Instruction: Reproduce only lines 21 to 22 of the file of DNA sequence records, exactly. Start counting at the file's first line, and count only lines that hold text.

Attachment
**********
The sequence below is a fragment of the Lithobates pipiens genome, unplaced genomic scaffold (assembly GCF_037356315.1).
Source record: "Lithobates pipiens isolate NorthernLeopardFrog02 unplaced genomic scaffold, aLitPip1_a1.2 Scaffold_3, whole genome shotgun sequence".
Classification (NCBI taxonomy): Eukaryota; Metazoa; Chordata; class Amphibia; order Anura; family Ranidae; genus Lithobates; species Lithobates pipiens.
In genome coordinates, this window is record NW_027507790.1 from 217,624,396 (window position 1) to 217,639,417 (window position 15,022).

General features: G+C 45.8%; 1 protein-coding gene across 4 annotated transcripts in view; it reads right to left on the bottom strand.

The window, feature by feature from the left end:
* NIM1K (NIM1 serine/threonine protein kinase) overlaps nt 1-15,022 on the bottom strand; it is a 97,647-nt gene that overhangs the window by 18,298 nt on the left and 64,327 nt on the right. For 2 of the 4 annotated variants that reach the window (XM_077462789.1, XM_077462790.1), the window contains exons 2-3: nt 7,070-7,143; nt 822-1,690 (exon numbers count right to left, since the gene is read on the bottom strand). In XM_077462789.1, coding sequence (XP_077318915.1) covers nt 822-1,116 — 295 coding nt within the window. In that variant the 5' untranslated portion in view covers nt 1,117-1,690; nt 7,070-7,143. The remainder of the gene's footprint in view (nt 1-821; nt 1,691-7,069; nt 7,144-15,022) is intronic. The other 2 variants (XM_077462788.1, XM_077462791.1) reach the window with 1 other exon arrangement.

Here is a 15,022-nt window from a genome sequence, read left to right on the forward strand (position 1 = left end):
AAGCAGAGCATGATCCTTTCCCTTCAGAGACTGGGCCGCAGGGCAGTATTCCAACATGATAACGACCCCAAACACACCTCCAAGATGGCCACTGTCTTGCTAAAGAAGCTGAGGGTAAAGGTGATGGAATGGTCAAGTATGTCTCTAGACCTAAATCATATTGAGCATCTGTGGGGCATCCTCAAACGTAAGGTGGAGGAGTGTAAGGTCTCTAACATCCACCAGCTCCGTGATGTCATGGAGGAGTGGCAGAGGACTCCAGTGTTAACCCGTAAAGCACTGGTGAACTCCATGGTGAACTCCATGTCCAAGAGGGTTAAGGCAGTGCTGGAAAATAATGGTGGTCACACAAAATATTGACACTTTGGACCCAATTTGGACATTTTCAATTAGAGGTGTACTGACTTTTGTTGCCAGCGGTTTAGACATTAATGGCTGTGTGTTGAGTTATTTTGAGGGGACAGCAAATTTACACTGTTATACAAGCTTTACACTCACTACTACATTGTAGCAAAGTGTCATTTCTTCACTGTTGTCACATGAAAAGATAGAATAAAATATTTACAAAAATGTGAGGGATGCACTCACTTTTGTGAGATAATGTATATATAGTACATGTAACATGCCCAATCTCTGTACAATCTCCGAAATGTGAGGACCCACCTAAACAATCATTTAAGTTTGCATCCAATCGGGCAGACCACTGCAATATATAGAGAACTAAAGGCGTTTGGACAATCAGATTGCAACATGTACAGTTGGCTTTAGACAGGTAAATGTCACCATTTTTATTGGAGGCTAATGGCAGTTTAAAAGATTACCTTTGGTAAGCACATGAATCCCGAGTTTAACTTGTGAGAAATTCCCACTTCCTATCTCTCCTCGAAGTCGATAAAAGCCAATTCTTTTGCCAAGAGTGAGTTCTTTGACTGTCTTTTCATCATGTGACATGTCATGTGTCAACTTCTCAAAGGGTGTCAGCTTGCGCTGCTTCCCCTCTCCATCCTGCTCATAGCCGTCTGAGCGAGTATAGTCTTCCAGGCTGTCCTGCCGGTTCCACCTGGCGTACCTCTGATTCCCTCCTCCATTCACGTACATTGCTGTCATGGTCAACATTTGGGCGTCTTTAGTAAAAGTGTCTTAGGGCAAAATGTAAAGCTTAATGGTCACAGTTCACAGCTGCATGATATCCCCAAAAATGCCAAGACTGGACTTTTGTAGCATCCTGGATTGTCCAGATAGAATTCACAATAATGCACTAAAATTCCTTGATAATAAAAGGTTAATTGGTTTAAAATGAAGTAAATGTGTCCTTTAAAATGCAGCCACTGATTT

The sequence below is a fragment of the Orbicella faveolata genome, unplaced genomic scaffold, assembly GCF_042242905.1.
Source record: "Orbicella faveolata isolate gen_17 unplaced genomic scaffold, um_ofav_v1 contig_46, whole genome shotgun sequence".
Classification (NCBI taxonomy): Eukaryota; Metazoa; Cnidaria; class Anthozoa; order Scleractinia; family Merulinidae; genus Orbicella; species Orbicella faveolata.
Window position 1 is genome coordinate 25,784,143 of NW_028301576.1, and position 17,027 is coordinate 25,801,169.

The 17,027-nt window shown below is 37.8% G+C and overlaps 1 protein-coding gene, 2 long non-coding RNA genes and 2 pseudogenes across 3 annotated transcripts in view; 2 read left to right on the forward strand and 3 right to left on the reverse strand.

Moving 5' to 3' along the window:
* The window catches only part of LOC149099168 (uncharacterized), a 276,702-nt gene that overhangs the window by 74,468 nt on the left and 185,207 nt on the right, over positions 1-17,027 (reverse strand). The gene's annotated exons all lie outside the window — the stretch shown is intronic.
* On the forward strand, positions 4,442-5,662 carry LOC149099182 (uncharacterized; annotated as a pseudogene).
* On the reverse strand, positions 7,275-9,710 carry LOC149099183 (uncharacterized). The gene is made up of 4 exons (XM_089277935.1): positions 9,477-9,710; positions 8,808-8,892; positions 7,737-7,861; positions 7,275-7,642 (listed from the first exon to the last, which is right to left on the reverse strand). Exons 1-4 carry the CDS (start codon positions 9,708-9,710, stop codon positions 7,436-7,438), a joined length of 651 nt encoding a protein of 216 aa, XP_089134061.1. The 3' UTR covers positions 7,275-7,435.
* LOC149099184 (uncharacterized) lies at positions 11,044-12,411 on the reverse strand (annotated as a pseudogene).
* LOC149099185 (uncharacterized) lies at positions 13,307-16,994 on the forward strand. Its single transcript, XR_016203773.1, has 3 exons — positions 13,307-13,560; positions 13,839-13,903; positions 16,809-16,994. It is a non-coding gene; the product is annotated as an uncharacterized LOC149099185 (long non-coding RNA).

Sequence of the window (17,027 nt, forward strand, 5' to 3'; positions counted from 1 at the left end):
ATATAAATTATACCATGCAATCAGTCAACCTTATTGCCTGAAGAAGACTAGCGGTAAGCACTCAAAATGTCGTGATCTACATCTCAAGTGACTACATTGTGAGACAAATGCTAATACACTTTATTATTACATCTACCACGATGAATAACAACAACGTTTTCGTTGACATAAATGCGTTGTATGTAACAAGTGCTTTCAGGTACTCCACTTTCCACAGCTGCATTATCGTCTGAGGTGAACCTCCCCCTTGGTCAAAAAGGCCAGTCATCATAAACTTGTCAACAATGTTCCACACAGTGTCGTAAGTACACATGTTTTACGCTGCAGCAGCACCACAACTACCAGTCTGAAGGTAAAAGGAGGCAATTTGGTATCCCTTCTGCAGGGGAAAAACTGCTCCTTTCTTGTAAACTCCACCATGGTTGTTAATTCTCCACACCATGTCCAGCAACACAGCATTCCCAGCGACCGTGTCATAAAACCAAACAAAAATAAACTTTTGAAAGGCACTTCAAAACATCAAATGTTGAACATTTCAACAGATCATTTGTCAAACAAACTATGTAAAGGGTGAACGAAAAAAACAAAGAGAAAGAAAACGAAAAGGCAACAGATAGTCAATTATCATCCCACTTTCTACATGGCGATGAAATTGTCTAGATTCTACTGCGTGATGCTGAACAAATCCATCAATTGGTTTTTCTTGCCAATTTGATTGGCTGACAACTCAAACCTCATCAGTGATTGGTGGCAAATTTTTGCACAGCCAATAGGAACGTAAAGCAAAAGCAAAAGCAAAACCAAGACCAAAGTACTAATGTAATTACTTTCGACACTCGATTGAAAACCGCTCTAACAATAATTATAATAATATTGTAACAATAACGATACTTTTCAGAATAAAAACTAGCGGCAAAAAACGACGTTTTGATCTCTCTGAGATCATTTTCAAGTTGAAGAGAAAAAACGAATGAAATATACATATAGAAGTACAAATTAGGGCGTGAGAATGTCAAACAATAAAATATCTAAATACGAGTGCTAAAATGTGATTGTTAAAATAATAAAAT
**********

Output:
Sequence of the window (17,027 nt, forward strand, 5' to 3'; positions counted from 1 at the left end):
ATATAAATTATACCATGCAATCAGTCAACCTTATTGCCTGAAGAAGACTAGCGGTAAGCACTCAAAATGTCGTGATCTACATCTCAAGTGACTACATTGTGAGACAAATGCTAATACACTTTATTATTACATCTACCACGATGAATAACAACAACGTTTTCGTTGACATAAATGCGTTGTATGTAACAAGTGCTTTCAGGTACTCCACTTTCCACAGCTGCATTATCGTCTGAGGTGAACCTCCCCCTTGGTCAAAAAGGCCAGTCATCATAAACTTGTCAACAATGTTCCACACAGTGTCGTAAGTACACATGTTTTACGCTGCAGCAGCACCACAACTACCAGTCTGAAGGTAAAAGGAGGCAATTTGGTATCCCTTCTGCAGGGGAAAAACTGCTCCTTTCTTGTAAACTCCACCATGGTTGTTAATTCTCCACACCATGTCCAGCAACACAGCATTCCCAGCGACCGTGTCATAAAACCAAACAAAAATAAACTTTTGAAAGGCACTTCAAAACATCAAATGTTGAACATTTCAACAGATCATTTGTCAAACAAACTATGTAAAGGGTGAACGAAAAAAACAAAGAGAAAGAAAACGAAAAGGCAACAGATAGTCAATTATCATCCCACTTTCTACATGGCGATGAAATTGTCTAGATTCTACTGCGTGATGCTGAACAAATCCATCAATTGGTTTTTCTTGCCAATTTGATTGGCTGACAACTCAAACCTCATCAGTGATTGGTGGCAAATTTTTGCACAGCCAATAGGAACGTAAAGCAAAAGCAAAAGCAAAACCAAGACCAAAGTACTAATGTAATTACTTTCGACACTCGATTGAAAACCGCTCTAACAATAATTATAATAATATTGTAACAATAACGATACTTTTCAGAATAAAAACTAGCGGCAAAAAACGACGTTTTGATCTCTCTGAGATCATTTTCAAGTTGAAGAGAAAAAACGAATGAAATATACATATAGAAGTACAAATTAGGGCGTGAGAATGTCAAACAATAAAATATCTAAATACGAGTGCTAAAATGTGATTGTTAAAATAATAAAAT